Air Quality in Rochester

I received this clarification of a topic that was discussed.  We now have better, but not great air downtown.  I might add that this is why regulation is a necessary evil and good for the public.

Excellent presentation but I thought I should follow up with this FYI.

Regarding the City’s air quality non-attainment status. I wrote the Transportation Control Plan and coordinated the modeling in the late 1970s.  The City was cited in the 1970s for CO and Smog. The CO was transportation oriented. The SMOG or SO2 was from power plant and industrial sources. Exceedences of the standards usually occurred during inversions and typically on a Friday afternoon.

The CO problem was not because of the buses. The CO monitor was located under the Library canopy on South Broadway in the 10 block. (MPCA required the monitor to be in a hot spot.) On Fridays vehicles would cue up southbound on Broadway (in front of Michaels) to turn west on 1st Street then into the NW Bank Drive across from Hannys where Wells Fargo is now located. The modeling showed the City  would come into compliance by 1984 as old cars were replaced with newer models with better emissions.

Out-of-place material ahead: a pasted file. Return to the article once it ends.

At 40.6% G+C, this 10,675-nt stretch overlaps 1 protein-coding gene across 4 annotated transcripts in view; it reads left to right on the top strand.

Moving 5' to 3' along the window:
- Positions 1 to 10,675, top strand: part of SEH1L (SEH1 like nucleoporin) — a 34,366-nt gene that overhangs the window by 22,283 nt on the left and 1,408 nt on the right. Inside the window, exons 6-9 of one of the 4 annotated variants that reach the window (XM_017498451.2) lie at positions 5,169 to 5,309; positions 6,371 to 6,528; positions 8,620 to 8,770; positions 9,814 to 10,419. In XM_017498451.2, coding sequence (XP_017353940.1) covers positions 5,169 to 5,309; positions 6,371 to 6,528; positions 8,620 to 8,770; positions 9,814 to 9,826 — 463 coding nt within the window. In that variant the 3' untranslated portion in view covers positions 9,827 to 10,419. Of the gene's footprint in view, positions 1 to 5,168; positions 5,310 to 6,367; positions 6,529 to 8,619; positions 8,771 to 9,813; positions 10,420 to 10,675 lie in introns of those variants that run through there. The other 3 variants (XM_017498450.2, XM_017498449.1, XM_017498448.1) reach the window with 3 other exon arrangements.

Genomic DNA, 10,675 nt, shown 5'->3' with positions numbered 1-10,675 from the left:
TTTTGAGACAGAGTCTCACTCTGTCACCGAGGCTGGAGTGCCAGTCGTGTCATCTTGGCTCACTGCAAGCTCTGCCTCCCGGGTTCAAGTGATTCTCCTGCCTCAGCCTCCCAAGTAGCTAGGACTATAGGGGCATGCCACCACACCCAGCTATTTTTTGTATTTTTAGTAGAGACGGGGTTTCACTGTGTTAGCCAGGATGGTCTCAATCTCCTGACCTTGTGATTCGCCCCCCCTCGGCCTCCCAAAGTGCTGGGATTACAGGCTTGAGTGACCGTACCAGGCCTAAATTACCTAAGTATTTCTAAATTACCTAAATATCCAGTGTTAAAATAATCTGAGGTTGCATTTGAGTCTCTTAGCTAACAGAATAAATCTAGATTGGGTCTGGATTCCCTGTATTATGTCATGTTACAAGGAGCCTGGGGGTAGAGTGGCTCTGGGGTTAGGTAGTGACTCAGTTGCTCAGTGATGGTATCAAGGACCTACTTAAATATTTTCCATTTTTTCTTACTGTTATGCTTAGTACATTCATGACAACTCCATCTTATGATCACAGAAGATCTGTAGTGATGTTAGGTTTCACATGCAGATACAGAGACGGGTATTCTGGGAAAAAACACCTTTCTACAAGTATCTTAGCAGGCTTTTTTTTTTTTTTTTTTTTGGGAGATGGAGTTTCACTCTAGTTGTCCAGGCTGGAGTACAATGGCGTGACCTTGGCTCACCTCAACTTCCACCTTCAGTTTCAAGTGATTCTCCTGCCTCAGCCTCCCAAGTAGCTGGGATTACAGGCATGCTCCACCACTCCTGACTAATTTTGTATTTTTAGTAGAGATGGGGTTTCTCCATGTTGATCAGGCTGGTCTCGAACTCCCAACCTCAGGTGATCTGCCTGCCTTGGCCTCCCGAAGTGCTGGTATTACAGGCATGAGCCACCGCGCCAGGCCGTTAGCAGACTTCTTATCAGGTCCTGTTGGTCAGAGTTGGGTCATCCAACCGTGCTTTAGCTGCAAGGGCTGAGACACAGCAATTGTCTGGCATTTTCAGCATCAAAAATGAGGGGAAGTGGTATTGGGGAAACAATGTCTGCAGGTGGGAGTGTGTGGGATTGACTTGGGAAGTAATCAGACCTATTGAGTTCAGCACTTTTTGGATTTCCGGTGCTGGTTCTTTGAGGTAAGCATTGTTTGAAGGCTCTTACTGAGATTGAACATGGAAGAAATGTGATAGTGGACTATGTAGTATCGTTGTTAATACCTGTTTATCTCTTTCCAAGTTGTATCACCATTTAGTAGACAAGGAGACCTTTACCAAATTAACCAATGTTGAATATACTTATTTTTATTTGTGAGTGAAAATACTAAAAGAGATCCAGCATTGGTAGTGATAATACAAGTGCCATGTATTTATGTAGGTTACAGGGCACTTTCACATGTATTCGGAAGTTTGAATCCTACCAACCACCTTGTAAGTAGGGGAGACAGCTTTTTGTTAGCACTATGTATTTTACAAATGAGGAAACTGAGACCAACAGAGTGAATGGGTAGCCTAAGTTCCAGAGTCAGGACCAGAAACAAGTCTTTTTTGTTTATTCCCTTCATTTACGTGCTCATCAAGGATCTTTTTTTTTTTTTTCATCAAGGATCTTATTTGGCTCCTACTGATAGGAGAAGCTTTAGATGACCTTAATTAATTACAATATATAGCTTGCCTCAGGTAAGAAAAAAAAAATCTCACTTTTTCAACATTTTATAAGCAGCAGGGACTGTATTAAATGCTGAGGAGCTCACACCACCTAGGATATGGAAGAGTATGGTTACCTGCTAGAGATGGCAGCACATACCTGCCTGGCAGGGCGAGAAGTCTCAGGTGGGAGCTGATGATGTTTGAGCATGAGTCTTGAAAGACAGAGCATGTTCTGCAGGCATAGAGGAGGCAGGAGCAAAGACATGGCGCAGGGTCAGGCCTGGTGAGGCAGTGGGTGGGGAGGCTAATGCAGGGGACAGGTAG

The City still had to adopt strategies (per MPCA) which included;

  • Removal of signals on Broadway at 1st and 3rd to improve progression (We still had mostly mechanical signals)
  • Build West Silver Lake Dr as a bypass over the tracks (this was a dead end)
  • Promote public transit and other alternative modes
  • Create loading zones to get delivery trucks out of traffic lanes

The City also helped NW Bank relocate the drive-in to East Center.

Thank you,

Anthony Knauer
Transit and Parking Manager

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